White English terrier extinct

A photograph of a White English

4. Turnspit Dog: This dog had perhaps one of the saddest lives in the doggy world. While other hunting or guard dogs were at least chasing prey or was outside watching over the livestock, this poor pooch was specifically bred to run in a wheel for cooking meat. As their reputation was of a kitchen utensil working in smokey and hot compartments, no one wanted to keep them as pets as they said it was a messy dog, only poor who couldn’t afford much was known to keep them as pets. Given their hard-working nature these dogs were extremely gentle and loyal, they wouldn’t complain much and used to work for long hours. Thankfully, their misery came to an end when machines were invented in the 1850s and contraptions replaced these pooches. Soon after these dogs were deemed useless and they went extinct, this is one breed I’m glad went extinct because of how terrible they were treated, truly goes to show the vile and selfish nature of humans.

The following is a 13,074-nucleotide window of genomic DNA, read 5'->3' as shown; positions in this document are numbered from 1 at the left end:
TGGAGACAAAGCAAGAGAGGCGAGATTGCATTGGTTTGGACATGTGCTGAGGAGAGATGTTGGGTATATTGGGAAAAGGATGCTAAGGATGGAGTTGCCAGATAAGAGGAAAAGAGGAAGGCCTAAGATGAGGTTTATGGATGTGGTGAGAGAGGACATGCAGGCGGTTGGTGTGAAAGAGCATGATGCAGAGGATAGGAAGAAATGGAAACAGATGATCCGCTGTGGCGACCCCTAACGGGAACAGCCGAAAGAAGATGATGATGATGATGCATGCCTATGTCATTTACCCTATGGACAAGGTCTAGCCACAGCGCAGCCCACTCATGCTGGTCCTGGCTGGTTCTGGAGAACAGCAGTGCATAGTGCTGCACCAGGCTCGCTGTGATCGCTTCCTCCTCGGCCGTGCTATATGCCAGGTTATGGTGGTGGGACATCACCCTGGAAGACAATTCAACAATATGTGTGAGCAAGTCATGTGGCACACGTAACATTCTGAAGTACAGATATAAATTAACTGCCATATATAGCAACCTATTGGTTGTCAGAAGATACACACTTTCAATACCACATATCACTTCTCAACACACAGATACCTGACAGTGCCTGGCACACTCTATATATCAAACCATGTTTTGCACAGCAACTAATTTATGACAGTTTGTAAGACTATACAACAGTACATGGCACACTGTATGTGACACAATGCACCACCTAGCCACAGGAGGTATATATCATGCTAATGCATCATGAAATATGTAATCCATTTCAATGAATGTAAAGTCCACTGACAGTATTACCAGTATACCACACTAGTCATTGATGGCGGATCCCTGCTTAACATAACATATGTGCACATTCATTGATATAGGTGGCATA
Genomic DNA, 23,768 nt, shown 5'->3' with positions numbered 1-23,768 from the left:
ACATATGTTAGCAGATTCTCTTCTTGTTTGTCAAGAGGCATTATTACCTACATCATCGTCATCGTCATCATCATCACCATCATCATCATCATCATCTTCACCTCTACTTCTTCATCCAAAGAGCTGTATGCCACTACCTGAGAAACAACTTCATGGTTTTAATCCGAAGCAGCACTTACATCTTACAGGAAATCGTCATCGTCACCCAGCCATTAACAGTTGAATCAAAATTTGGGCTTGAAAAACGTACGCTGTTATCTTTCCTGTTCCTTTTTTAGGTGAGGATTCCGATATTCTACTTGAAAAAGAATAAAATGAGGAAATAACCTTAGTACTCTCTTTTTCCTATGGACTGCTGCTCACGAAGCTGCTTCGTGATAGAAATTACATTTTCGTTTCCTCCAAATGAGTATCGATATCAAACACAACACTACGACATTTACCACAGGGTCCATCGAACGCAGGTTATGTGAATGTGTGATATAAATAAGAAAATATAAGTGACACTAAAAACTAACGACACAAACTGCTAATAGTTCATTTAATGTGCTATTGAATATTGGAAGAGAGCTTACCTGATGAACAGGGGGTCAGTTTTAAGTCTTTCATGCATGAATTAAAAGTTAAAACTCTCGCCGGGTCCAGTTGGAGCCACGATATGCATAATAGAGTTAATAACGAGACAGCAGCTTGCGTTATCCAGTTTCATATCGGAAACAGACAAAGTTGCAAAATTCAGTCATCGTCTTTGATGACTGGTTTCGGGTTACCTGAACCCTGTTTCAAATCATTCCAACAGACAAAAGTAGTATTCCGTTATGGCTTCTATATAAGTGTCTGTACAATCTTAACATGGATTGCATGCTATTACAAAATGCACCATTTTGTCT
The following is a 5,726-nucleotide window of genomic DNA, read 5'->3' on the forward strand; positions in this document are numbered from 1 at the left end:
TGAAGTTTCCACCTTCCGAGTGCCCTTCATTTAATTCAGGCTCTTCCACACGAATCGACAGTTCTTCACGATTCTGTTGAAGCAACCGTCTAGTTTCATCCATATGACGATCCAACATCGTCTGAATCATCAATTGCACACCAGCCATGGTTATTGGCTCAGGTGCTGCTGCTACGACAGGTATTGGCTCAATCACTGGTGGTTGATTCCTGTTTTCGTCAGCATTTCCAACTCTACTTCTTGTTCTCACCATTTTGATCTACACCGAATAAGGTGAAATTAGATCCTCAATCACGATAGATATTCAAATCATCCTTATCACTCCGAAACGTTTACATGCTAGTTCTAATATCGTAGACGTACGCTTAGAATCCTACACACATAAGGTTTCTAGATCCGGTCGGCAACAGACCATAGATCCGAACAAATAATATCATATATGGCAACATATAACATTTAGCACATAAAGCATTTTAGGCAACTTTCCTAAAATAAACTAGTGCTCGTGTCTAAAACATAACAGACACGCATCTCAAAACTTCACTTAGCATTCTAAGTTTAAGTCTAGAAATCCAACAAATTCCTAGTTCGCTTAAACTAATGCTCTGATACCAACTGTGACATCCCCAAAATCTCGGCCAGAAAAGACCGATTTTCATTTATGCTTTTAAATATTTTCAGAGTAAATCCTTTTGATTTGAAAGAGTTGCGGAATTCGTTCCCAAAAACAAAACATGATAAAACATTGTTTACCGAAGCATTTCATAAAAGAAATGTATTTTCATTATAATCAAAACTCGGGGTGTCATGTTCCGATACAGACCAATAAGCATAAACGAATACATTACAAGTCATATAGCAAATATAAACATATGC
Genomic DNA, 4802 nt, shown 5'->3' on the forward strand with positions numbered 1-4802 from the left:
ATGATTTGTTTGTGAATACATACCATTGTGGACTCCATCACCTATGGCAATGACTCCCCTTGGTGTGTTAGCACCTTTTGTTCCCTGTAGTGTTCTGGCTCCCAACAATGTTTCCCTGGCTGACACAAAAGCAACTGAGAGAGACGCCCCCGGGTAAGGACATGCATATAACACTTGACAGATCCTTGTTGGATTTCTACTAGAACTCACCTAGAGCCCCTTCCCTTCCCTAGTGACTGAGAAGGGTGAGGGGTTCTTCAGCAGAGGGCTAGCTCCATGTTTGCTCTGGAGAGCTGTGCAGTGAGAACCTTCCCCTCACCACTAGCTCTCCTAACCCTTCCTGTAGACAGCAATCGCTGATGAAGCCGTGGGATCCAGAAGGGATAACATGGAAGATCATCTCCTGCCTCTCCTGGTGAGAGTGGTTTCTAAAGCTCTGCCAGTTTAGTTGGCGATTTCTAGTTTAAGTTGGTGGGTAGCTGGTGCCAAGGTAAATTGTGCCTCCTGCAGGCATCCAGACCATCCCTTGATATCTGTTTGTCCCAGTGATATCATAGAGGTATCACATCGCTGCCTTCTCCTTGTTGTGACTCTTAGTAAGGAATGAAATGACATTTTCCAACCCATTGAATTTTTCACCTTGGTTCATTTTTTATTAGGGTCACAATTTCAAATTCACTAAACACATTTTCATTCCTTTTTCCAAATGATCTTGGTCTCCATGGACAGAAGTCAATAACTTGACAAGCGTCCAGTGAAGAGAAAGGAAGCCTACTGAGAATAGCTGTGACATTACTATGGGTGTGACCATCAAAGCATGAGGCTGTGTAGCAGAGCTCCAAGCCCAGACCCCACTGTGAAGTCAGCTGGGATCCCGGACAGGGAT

Turnspit Dog extinct

A sketch of Turnspit Dog

5. Tahltan Bear Dog: Though these were small dogs that appeared very cute and if they were present today one would simply want to lift them, these were hunting dogs at their heart and very good ones at that. Given their size these were never used as a single dog, they were almost always in a pack in which they used to surround the animal, take them down or wait for the hunter to strike. Used by the Tahltan Indians in Canada and they got their name from this and also their ability to take down much larger game than themselves such as bears, elks, and big cats. Extremely courageous when it came to hunting as you can tell by their prey yet they were attached to their owners. Ultimately, these became extinct when Europeans brought new breeds into these regions and slowly people stopped breeding them opting for other dogs.